Extraordinary Jubilee: Optimism

The Prime Minister Matteo Renzi is optimistic about the Jubilee.

The Prime Minister Matteo Renzi is optimistic about the Jubilee.

28 March 2015
: the Jubilee, as the Expo2015, seduces the optimists. Thus, in a AGI survey, 44% of those interviewed believe that these two events will help Italy recover from the crisis. Nevertheless, most of them gave a negative opinion on this issue ( 31% believe the events will be inconsequential and 24% believe they will even be a risk for our security). Matteo Renzi, on the other hand, is not pessimistic at all. In effect he declared:

“The proclamation of the Jubilee is a good news that the Italian government welcomes with its best wishes. It is an important meeting and its religious connotation, as highlighted by Pope Francis, is a cause for reflection for each one of us. I am confident that, as in 2000, Rome will prove to be ready for the occasion.”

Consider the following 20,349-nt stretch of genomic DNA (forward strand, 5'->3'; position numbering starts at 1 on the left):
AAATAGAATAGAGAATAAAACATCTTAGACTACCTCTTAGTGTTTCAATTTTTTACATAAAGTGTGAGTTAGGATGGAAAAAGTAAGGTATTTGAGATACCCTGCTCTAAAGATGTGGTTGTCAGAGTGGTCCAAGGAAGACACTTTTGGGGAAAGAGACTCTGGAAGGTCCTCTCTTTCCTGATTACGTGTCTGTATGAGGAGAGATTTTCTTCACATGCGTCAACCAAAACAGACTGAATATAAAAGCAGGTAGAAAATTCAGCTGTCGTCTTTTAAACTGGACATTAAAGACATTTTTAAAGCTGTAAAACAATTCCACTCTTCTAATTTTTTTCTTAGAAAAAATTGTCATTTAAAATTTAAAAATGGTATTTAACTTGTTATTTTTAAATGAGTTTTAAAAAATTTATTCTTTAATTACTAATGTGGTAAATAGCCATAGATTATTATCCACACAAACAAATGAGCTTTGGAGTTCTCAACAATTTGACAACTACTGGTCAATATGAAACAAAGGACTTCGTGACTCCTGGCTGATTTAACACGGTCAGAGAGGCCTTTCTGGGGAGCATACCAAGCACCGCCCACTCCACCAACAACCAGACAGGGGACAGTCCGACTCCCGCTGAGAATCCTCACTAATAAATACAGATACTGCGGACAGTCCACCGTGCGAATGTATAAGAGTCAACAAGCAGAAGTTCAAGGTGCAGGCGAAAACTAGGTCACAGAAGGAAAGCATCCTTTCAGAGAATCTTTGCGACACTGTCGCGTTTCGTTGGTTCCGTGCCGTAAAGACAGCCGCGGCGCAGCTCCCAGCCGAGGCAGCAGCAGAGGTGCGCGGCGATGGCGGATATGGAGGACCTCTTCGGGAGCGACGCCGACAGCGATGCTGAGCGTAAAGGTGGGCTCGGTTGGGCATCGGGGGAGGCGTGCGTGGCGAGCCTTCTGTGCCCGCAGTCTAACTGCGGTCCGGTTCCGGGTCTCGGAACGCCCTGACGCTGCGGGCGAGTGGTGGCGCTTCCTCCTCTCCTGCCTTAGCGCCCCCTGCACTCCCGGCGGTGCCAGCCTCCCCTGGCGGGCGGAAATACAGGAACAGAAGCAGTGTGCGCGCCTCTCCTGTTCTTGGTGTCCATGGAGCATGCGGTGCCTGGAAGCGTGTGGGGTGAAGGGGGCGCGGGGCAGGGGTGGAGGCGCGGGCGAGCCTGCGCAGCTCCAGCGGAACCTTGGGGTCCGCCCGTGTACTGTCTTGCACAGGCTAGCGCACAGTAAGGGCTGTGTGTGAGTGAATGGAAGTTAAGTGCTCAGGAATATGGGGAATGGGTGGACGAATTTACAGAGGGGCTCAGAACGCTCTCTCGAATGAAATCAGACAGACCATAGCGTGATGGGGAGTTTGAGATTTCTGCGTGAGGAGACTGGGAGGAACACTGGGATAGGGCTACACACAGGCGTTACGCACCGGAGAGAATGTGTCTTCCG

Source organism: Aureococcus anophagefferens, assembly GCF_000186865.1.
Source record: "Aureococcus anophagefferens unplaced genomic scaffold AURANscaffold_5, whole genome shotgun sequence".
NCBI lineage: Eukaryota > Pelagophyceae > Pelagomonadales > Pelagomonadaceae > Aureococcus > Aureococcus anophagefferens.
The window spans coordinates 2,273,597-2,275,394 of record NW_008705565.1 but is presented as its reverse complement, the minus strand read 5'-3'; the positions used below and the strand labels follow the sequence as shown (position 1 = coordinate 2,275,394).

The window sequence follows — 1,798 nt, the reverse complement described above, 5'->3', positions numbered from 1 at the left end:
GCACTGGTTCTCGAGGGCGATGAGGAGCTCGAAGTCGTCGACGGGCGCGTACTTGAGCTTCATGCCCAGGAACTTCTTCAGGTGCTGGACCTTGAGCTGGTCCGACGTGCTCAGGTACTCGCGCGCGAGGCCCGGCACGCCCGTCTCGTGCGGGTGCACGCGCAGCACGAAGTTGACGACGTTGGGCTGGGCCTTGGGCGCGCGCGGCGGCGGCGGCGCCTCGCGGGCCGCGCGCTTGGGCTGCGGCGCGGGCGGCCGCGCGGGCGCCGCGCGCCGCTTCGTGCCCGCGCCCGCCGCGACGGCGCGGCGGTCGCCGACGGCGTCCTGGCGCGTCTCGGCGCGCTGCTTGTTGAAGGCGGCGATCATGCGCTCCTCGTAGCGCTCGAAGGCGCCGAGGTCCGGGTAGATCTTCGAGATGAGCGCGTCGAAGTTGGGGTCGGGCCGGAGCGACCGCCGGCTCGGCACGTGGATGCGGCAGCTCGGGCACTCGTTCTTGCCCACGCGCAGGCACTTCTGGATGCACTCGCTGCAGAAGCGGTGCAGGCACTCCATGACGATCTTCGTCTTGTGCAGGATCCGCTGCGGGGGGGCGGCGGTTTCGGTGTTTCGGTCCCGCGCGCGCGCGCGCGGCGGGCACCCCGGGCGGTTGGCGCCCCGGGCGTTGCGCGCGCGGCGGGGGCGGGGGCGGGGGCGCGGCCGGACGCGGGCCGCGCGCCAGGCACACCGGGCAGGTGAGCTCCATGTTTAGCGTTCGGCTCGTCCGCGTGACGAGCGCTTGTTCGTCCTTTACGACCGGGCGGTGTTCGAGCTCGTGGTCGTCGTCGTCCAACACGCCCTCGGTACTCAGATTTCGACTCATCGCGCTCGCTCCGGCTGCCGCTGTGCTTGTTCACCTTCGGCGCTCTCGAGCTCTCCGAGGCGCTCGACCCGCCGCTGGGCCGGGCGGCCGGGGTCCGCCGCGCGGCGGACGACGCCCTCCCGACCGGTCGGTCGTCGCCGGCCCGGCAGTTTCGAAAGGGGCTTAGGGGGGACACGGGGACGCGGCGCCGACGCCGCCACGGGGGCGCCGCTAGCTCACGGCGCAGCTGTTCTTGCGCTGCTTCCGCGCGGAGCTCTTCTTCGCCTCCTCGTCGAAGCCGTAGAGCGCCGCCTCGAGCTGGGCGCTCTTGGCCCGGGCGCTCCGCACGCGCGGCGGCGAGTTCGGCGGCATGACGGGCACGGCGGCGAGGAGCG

Confcommercio ( the Italian General Business confederation) fosters this optimistic wave, deeming that the Jubilee (as Expo2015) will create new jobs, also if the National Institute of Statistics’ data are all but positive. It is important to clarify that we are talking about temporary works that will last until the end of the events. Anyway, for a chosen few they can be a great help in this difficult time.

Extraordinary Jubilee 2015-2016

Jubilee, Rome - 8th December 2015 - 20th November 2016 - the Holy Door of Saint Peter's

Jubilee – In this photo, taken from Wikipedia, the Holy Door of Saint Peter’s Basilica is opened in occasion of the Jubilee and sets the beginning of the celebrations.